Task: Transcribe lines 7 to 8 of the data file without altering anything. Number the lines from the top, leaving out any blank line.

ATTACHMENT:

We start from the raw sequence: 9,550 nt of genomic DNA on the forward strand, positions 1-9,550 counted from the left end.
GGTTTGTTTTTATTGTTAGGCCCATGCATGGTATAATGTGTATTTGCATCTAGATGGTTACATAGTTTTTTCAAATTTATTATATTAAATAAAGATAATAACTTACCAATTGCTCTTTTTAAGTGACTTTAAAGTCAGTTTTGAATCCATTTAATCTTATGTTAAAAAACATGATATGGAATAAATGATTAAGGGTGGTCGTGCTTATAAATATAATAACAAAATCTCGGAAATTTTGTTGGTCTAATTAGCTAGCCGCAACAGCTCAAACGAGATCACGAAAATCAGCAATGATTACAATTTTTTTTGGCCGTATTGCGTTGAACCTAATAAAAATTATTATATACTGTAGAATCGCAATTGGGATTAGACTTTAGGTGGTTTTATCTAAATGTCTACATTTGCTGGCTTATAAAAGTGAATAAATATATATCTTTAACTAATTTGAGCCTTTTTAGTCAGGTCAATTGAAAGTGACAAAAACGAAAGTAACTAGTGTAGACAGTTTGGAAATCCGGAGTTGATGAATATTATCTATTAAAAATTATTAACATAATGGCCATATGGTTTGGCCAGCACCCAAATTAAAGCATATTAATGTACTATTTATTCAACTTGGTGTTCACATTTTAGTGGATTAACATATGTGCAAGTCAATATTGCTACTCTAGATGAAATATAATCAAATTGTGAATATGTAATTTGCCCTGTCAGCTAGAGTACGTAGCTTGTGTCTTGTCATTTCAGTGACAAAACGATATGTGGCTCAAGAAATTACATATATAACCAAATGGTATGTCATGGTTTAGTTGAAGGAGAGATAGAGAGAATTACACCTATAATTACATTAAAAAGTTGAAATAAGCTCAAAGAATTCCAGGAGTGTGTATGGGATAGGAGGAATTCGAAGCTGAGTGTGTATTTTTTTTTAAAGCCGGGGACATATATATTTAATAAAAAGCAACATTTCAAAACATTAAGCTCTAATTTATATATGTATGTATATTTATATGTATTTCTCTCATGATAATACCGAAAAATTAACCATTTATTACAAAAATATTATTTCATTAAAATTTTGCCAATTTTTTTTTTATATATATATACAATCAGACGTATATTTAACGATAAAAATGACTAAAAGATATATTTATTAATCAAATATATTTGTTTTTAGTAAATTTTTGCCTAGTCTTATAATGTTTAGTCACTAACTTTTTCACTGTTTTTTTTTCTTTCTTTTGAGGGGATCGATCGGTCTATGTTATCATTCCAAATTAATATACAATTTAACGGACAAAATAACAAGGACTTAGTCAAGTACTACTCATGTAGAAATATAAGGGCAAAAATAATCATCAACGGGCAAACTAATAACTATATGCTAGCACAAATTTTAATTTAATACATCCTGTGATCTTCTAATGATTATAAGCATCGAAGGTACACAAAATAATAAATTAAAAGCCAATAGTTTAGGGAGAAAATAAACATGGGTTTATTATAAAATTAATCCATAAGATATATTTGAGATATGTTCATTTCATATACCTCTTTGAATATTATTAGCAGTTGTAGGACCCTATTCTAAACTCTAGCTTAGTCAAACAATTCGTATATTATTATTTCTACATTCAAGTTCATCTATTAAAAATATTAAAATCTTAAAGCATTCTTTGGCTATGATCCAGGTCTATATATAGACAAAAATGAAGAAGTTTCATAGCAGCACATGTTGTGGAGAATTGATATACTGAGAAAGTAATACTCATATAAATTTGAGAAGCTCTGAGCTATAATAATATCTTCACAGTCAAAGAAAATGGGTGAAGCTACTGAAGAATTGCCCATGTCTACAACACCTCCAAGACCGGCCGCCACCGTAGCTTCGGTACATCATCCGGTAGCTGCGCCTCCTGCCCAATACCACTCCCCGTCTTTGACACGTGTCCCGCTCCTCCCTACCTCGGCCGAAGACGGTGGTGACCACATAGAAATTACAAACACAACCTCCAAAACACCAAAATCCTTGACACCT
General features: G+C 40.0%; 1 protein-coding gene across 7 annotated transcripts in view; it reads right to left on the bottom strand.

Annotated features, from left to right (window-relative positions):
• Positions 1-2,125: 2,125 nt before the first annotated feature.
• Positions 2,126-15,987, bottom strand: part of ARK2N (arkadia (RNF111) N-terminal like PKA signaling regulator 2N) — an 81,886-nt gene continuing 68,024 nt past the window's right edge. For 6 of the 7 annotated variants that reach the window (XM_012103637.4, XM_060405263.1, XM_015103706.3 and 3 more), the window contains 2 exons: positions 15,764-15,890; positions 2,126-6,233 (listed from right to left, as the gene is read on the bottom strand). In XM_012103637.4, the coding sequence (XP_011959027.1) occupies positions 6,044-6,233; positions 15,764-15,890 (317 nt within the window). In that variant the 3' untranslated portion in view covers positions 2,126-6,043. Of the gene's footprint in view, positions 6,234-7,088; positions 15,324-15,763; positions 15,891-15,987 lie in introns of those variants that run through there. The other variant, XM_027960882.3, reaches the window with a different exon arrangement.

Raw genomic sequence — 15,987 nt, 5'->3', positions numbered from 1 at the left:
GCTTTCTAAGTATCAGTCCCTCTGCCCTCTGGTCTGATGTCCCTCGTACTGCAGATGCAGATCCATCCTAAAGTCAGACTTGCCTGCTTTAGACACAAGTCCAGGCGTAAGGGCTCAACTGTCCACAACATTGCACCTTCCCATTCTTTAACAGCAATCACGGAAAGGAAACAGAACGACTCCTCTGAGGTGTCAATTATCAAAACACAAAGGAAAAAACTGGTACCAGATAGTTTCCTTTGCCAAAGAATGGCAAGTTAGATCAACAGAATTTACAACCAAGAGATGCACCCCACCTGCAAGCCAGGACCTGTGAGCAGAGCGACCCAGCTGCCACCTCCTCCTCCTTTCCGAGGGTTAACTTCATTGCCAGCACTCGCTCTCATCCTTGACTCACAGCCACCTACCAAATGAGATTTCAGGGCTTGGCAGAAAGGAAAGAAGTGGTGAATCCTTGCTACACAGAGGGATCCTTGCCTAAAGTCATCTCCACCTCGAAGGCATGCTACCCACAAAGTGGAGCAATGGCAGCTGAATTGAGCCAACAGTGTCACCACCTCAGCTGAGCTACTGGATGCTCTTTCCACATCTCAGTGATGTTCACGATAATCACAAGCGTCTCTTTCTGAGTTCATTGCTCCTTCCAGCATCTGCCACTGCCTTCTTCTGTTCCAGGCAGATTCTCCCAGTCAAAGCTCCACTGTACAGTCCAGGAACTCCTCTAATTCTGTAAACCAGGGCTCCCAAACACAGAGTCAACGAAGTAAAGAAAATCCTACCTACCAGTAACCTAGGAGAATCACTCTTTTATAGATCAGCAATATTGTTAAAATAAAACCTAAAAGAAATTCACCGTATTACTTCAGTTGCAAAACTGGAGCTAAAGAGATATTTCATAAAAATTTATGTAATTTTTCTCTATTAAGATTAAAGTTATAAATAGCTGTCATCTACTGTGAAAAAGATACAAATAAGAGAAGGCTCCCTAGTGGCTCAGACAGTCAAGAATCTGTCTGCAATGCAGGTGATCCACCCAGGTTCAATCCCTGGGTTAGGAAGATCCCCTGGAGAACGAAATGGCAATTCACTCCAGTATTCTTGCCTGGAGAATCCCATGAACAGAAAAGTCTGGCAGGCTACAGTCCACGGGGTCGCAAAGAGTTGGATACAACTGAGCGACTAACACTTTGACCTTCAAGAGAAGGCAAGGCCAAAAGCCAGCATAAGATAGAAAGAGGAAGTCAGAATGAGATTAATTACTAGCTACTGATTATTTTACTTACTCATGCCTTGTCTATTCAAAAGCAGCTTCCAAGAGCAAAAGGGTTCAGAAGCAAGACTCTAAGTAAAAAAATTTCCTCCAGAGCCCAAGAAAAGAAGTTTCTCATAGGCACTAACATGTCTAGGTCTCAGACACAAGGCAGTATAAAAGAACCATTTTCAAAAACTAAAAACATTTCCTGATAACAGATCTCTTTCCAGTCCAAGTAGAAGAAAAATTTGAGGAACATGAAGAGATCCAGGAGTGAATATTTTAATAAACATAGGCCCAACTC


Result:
Raw genomic sequence — 15,987 nt, 5'->3', positions numbered from 1 at the left:
GCTTTCTAAGTATCAGTCCCTCTGCCCTCTGGTCTGATGTCCCTCGTACTGCAGATGCAGATCCATCCTAAAGTCAGACTTGCCTGCTTTAGACACAAGTCCAGGCGTAAGGGCTCAACTGTCCACAACATTGCACCTTCCCATTCTTTAACAGCAATCACGGAAAGGAAACAGAACGACTCCTCTGAGGTGTCAATTATCAAAACACAAAGGAAAAAACTGGTACCAGATAGTTTCCTTTGCCAAAGAATGGCAAGTTAGATCAACAGAATTTACAACCAAGAGATGCACCCCACCTGCAAGCCAGGACCTGTGAGCAGAGCGACCCAGCTGCCACCTCCTCCTCCTTTCCGAGGGTTAACTTCATTGCCAGCACTCGCTCTCATCCTTGACTCACAGCCACCTACCAAATGAGATTTCAGGGCTTGGCAGAAAGGAAAGAAGTGGTGAATCCTTGCTACACAGAGGGATCCTTGCCTAAAGTCATCTCCACCTCGAAGGCATGCTACCCACAAAGTGGAGCAATGGCAGCTGAATTGAGCCAACAGTGTCACCACCTCAGCTGAGCTACTGGATGCTCTTTCCACATCTCAGTGATGTTCACGATAATCACAAGCGTCTCTTTCTGAGTTCATTGCTCCTTCCAGCATCTGCCACTGCCTTCTTCTGTTCCAGGCAGATTCTCCCAGTCAAAGCTCCACTGTACAGTCCAGGAACTCCTCTAATTCTGTAAACCAGGGCTCCCAAACACAGAGTCAACGAAGTAAAGAAAATCCTACCTACCAGTAACCTAGGAGAATCACTCTTTTATAGATCAGCAATATTGTTAAAATAAAACCTAAAAGAAATTCACCGTATTACTTCAGTTGCAAAACTGGAGCTAAAGAGATATTTCATAAAAATTTATGTAATTTTTCTCTATTAAGATTAAAGTTATAAATAGCTGTCATCTACTGTGAAAAAGATACAAATAAGAGAAGGCTCCCTAGTGGCTCAGACAGTCAAGAATCTGTCTGCAATGCAGGTGATCCACCCAGGTTCAATCCCTGGGTTAGGAAGATCCCCTGGAGAACGAAATGGCAATTCACTCCAGTATTCTTGCCTGGAGAATCCCATGAACAGAAAAGTCTGGCAGGCTACAGTCCACGGGGTCGCAAAGAGTTGGATACAACTGAGCGACTAACACTTTGACCTTCAAGAGAAGGCAAGGCCAAAAGCCAGCATAAGATAGAAAGAGGAAGTCAGAATGAGATTAATTACTAGCTACTGATTATTTTACTTACTCATGCCTTGTCTATTCAAAAGCAGCTTCCAAGAGCAAAAGGGTTCAGAAGCAAGACTCTAAGTAAAAAAATTTCCTCCAGAGCCCAAGAAAAGAAGTTTCTCATAGGCACTAACATGTCTAGGTCTCAGACACAAGGCAGTATAAAAGAACCATTTTCAAAAACTAAAAACATTTCCTGATAACAGATCTCTTTCCAGTCCAAGTAGAAGAAAAATTTGAGGAACATGAAGAGATCCAGGAGTGAATATTTTAATAAACATAGGCCCAACTC